House Passes Tax Reform Bill; Fight Now Goes to Senate

John Jordan | November 2017

WASHINGTON—As expected, the U.S. House of Representatives approved the controversial Republican tax reform plan—“Tax Cuts and Jobs Act”—on Thursday by a 227-205 margin.

The battle over tax reform now switches to the U.S. Senate where the GOP holds a razor thin two-seat majority over Democrats, who have all lined up against the House and Senate tax reform bills. Sen. Ron Johnson (R-KS) announced earlier this week his opposition to the current Senate version. Republican leaders in the House and Senate have vowed to get a tax bill to the President’s desk by the end of the year.

House Speaker Paul Ryan after the vote said, “Failure was not an option.”

If the Senate passes its version of the tax reform plan, then the House and Senate would finalize legislation in conference. President Trump has stated he wants to sign a tax reform bill before the end of this year.

The White House released a statement after the vote that President Donald Trump applauded the House of Representatives for passing the Tax Cuts and Jobs Act and termed it “ a big step toward fulfilling our promise to deliver historic tax cuts for the American people by the end of the year. We are working together to allow hardworking, middle-class families to keep more of their money, and to empower our companies and workers to dominate their global competition. A simple, fair, and competitive tax code will be rocket fuel for our economy, and it’s within our reach. Now is the time to deliver.”

New York Gov. Andrew Cuomo released a statement after the House vote slamming the legislation as harmful to New York and other high cost states.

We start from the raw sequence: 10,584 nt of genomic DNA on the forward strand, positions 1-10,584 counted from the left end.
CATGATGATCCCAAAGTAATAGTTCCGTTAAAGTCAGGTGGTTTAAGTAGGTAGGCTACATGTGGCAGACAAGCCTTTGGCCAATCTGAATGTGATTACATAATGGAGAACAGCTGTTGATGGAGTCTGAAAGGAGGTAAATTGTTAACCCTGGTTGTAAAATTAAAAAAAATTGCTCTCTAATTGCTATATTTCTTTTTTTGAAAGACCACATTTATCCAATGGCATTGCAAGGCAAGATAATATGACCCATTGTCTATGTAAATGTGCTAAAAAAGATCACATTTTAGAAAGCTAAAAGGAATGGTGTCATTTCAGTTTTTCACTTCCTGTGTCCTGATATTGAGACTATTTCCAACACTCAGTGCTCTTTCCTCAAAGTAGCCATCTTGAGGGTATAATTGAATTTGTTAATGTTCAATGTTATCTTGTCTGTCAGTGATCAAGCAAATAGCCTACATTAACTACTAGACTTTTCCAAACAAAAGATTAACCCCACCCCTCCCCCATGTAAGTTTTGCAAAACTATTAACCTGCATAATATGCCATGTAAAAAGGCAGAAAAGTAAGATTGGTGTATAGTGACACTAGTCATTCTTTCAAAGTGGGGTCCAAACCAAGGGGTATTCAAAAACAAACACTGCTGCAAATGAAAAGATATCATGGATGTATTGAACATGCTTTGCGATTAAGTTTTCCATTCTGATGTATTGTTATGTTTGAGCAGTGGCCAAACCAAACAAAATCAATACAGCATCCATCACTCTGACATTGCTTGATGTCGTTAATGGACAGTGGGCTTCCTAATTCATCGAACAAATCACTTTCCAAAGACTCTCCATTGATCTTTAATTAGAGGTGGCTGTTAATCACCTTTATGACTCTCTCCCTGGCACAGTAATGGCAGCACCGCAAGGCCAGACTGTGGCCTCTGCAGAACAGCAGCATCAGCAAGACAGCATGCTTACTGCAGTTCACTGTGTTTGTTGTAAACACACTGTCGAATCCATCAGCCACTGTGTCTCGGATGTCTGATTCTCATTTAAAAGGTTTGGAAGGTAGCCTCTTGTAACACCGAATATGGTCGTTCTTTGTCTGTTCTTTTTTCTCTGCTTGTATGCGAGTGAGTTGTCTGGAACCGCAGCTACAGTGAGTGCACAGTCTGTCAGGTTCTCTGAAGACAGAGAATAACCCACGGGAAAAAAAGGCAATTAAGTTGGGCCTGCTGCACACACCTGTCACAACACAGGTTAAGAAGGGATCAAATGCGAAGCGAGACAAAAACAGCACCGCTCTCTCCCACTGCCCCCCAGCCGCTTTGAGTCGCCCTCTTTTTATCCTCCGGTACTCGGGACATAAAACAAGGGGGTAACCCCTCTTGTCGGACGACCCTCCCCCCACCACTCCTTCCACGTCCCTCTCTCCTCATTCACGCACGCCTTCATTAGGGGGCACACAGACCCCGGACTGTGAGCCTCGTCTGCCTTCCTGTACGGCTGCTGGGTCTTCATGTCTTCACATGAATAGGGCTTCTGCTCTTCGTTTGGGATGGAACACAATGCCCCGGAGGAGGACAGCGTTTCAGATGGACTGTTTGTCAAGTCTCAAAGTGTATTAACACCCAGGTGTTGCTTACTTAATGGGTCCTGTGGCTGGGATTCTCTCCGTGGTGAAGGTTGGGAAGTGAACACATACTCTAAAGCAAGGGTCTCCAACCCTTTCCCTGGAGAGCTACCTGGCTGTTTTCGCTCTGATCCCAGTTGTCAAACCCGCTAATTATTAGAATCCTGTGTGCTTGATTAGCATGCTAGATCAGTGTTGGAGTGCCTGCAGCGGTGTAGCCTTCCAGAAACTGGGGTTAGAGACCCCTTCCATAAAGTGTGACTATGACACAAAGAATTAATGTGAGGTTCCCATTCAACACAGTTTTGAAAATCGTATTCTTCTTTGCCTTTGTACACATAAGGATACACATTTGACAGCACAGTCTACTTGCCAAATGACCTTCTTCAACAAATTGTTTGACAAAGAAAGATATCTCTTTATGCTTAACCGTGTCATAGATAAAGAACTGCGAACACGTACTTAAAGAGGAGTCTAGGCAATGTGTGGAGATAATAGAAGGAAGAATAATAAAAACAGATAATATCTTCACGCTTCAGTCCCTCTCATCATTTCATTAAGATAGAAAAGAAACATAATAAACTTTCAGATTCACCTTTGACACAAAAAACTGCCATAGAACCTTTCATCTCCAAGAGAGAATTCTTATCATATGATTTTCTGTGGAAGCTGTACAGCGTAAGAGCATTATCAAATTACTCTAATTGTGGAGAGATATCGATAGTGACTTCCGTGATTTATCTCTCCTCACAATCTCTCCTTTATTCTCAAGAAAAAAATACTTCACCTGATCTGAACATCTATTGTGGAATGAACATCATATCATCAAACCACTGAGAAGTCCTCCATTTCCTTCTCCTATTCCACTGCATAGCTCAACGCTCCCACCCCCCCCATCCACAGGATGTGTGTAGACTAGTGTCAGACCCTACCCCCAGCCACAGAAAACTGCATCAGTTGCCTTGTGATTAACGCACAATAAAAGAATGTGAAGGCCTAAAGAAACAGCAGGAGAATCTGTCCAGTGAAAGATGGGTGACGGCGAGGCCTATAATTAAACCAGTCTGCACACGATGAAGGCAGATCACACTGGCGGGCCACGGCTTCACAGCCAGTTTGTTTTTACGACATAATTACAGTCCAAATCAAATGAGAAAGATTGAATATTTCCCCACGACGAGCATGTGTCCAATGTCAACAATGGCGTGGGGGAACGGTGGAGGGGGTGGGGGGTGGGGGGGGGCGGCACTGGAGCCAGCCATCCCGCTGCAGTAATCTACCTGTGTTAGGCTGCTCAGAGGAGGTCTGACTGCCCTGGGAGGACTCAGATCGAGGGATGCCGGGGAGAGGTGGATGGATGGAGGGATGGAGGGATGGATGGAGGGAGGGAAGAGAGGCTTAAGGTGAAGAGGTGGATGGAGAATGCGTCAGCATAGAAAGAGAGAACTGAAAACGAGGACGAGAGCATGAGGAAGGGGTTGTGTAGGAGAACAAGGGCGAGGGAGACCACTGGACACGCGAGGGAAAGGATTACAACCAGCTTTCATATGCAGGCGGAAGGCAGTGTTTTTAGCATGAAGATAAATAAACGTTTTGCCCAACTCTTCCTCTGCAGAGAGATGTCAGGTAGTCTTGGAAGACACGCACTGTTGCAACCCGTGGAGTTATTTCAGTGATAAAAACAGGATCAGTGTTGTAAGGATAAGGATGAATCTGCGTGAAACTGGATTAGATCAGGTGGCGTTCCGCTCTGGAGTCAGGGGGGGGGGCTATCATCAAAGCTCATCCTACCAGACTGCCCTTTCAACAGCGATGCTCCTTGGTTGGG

“It’s targeted at New York. It’s targeted at California and about 10 other states that happen to be Democratic states. I’m sure that was a coincidence,” Gov. Cuomo said. “Number two, you have Congresspeople in New York who are voting for it because their political leaders demand that they vote for it. I think that is reprehensible because they’re not loyal to their political leaders. They’re loyal to the people who elected them. This bill is poison for New York.”

Hudson Gateway Association of Realtors Chief Executive Officer Richard Haggerty said in response to the passage of the tax reform bill in the House, “It’s very disappointing that the House of Representatives passed a tax reform bill that is so hostile to homeownership and to the residents of New York State. We must now put our faith in the Senate and convince them that the current tax reform proposals will be harmful to the overall economy and will negatively impact middle class taxpayers.

National Association of Realtors President Elizabeth Mendenhall called the House bill “an all out assault on homeownership.”

“It’s disappointing to see this legislation move forward, but the real work to shape this debate is just getting started,” she said. “Realtors will now look to the Senate as we make our case that the tax reform proposals pending before Congress overwhelmingly remove the tax incentive to purchase and own a home in America.”

She said that the battle is much more than Realtors opposition to a cap on the mortgage interest deduction. Mendenhall said, “it is about whether homeowners will have the rug pulled out from under them with a tax system that suddenly favors renting over owning in a big way.”

She warns that middle class homeowners will see their home values fall. “American homeowners shouldn’t have to pay for corporate tax cuts with their home equity. It’s a matter of basic fairness; 1.3 million Realtors have known since the beginning, and America’s 75 million homeowners are just beginning to learn, that homeowners will be the ones paying the tab,” Mendenhall warned. “Realtors will do our part to spread the word as we work with the Senate to address this impending assault on homeownership.”

 

John Jordan
Editor, Real Estate In-Depth